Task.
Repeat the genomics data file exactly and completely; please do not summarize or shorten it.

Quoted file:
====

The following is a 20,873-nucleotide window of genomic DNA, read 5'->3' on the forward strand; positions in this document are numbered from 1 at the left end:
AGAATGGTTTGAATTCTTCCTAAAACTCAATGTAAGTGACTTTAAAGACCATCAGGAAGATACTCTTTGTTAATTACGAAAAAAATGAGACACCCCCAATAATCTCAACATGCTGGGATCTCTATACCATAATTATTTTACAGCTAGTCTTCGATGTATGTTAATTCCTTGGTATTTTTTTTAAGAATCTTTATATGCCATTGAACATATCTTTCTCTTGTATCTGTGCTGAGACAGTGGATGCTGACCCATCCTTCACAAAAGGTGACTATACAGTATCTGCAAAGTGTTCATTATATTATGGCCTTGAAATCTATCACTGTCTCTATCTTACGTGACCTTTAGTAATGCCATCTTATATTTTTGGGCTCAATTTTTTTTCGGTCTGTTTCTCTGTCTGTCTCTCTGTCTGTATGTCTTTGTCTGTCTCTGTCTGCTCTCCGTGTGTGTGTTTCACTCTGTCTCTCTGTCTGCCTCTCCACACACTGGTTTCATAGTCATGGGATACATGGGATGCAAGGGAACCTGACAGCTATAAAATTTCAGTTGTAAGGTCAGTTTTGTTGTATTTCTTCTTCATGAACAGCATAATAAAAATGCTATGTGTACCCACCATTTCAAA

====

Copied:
The following is a 20,873-nucleotide window of genomic DNA, read 5'->3' on the forward strand; positions in this document are numbered from 1 at the left end:
AGAATGGTTTGAATTCTTCCTAAAACTCAATGTAAGTGACTTTAAAGACCATCAGGAAGATACTCTTTGTTAATTACGAAAAAAATGAGACACCCCCAATAATCTCAACATGCTGGGATCTCTATACCATAATTATTTTACAGCTAGTCTTCGATGTATGTTAATTCCTTGGTATTTTTTTTAAGAATCTTTATATGCCATTGAACATATCTTTCTCTTGTATCTGTGCTGAGACAGTGGATGCTGACCCATCCTTCACAAAAGGTGACTATACAGTATCTGCAAAGTGTTCATTATATTATGGCCTTGAAATCTATCACTGTCTCTATCTTACGTGACCTTTAGTAATGCCATCTTATATTTTTGGGCTCAATTTTTTTTCGGTCTGTTTCTCTGTCTGTCTCTCTGTCTGTATGTCTTTGTCTGTCTCTGTCTGCTCTCCGTGTGTGTGTTTCACTCTGTCTCTCTGTCTGCCTCTCCACACACTGGTTTCATAGTCATGGGATACATGGGATGCAAGGGAACCTGACAGCTATAAAATTTCAGTTGTAAGGTCAGTTTTGTTGTATTTCTTCTTCATGAACAGCATAATAAAAATGCTATGTGTACCCACCATTTCAAA